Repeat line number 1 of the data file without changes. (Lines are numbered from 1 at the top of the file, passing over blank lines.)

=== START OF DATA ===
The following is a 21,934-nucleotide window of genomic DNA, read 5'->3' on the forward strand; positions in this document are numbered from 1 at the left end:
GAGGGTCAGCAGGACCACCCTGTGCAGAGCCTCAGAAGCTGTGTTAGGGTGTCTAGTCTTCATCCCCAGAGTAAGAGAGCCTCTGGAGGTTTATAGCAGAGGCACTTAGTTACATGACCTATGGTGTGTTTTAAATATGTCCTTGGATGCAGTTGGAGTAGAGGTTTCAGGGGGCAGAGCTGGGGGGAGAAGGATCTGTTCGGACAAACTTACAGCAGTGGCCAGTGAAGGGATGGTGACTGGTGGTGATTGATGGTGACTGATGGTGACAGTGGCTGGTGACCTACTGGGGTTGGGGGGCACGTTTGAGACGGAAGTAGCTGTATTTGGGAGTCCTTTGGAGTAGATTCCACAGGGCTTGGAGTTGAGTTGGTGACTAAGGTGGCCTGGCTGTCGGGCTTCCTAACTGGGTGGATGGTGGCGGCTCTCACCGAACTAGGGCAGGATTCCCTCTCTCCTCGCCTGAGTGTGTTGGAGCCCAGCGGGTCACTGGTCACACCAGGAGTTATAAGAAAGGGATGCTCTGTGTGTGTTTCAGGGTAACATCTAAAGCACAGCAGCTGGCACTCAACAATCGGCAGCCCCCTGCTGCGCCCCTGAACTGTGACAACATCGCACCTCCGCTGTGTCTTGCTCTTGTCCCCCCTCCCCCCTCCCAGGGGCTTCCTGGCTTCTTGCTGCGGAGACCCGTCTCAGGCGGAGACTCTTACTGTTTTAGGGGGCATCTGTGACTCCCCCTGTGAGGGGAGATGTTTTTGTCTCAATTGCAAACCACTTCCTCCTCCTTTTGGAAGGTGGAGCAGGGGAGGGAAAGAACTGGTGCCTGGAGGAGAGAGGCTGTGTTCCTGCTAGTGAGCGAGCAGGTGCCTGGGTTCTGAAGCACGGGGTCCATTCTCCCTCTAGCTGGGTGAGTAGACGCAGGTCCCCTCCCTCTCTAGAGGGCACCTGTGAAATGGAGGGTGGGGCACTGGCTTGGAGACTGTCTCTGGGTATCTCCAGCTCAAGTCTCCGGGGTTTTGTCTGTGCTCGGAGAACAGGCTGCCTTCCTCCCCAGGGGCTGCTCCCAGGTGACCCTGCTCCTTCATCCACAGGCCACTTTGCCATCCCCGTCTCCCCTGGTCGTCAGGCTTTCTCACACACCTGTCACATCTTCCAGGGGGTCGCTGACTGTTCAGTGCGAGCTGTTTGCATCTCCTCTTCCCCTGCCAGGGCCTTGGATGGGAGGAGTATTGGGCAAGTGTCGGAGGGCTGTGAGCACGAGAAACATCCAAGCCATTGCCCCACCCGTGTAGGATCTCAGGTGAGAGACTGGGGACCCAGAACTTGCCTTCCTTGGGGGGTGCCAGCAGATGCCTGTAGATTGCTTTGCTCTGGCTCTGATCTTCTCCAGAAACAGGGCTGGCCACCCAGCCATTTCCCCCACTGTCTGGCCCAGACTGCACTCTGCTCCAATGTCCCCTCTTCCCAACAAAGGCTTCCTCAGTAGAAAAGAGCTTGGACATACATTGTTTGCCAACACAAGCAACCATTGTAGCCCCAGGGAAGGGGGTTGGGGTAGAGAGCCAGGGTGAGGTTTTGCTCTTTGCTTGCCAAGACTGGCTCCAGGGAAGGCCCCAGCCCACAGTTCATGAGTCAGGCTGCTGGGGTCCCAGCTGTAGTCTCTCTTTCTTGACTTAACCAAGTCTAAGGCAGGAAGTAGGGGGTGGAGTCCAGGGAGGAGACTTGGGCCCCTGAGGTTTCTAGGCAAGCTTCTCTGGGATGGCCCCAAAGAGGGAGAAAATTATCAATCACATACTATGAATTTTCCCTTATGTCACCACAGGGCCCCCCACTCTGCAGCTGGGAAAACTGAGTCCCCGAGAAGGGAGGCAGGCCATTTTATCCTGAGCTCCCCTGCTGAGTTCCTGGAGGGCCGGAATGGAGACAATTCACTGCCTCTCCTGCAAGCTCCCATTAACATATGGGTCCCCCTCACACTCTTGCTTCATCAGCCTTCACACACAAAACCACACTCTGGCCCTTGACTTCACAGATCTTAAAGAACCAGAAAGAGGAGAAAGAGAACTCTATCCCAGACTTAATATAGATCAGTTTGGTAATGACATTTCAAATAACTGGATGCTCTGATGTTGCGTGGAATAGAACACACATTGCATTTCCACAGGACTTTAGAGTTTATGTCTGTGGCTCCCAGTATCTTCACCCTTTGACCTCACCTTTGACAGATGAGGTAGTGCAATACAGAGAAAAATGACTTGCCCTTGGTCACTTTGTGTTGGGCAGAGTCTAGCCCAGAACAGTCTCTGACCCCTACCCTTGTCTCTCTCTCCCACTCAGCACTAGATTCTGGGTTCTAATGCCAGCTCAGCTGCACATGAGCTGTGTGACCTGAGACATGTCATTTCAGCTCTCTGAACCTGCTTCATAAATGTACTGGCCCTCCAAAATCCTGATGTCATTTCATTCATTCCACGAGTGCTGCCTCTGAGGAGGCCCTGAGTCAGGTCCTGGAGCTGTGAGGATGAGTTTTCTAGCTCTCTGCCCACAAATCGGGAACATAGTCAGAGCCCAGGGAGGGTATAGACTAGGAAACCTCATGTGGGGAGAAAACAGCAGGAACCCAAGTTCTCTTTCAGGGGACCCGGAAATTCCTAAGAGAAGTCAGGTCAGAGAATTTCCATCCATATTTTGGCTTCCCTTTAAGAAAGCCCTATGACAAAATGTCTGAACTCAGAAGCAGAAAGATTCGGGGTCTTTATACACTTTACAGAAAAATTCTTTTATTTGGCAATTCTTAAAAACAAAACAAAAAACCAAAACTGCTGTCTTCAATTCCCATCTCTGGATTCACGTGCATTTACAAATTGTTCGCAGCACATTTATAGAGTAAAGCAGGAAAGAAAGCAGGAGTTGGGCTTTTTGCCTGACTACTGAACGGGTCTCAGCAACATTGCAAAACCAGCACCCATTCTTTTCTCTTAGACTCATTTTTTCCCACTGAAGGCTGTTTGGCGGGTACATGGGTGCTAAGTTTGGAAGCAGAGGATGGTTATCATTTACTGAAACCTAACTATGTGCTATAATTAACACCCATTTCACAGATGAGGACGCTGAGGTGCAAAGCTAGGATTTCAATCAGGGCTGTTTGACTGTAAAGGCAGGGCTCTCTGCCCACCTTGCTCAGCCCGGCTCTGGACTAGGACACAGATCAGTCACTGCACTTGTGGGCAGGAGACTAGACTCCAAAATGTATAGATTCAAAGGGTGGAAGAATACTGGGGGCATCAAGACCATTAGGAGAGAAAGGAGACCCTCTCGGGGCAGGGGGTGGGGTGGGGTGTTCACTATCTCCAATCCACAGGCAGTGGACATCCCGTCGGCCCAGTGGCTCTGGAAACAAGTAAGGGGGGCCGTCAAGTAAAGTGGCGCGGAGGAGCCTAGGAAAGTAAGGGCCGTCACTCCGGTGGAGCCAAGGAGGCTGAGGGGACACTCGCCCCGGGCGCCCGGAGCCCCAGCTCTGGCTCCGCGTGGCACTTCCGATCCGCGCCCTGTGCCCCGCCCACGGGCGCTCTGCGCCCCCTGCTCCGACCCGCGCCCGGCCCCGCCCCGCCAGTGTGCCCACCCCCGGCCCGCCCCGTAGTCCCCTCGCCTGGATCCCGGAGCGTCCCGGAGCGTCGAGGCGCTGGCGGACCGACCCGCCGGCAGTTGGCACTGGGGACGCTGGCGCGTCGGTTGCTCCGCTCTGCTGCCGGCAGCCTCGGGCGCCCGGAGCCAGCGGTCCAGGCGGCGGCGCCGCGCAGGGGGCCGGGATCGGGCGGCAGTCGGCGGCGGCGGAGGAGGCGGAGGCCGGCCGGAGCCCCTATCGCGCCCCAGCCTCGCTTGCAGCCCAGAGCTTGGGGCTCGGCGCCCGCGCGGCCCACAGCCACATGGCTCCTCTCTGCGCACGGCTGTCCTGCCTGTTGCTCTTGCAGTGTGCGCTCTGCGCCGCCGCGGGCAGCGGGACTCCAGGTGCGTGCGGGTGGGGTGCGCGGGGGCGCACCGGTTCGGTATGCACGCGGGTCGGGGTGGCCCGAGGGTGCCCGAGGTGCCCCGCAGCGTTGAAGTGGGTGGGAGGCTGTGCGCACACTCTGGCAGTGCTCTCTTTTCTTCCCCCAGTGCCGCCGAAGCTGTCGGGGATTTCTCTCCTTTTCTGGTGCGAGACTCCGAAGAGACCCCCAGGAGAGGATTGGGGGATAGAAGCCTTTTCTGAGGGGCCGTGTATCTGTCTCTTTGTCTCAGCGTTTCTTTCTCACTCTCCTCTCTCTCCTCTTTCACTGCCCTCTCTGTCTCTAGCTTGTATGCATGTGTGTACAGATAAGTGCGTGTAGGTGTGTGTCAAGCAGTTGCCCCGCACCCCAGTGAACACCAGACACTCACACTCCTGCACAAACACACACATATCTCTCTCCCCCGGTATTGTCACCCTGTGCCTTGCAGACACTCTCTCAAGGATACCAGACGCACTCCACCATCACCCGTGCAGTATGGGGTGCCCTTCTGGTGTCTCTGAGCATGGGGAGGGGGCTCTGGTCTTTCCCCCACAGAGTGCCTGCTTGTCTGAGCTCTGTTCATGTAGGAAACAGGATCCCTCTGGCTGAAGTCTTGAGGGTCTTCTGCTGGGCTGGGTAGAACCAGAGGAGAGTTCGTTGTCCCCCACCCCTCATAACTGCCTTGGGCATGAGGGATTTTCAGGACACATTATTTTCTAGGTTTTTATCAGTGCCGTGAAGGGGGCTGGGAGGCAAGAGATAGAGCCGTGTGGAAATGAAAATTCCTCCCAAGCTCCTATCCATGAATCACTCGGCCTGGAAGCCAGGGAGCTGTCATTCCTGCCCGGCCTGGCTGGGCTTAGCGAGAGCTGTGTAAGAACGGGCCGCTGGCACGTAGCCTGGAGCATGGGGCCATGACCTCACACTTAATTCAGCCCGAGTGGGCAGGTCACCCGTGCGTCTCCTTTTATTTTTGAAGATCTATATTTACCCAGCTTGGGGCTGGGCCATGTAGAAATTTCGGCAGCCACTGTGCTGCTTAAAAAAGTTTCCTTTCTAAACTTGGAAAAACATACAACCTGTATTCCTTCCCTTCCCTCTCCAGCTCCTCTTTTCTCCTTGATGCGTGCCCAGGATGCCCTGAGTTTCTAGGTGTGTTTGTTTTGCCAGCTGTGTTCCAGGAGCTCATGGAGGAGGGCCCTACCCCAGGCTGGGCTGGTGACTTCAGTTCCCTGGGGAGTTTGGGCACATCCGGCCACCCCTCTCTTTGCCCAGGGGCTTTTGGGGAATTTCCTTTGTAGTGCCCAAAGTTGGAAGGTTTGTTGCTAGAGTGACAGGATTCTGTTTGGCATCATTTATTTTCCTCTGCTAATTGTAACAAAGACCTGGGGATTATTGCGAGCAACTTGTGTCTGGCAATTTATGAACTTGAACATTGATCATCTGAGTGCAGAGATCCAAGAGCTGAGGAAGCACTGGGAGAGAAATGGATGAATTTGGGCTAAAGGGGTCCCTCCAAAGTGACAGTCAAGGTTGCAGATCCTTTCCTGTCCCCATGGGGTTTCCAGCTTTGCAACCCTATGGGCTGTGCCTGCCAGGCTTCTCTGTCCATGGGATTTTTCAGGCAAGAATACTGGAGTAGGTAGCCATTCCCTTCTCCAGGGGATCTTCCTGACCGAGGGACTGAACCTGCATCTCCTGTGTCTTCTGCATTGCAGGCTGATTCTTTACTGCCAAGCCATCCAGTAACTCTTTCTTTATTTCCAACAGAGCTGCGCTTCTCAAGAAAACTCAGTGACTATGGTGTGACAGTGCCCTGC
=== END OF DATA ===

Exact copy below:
The following is a 21,934-nucleotide window of genomic DNA, read 5'->3' on the forward strand; positions in this document are numbered from 1 at the left end: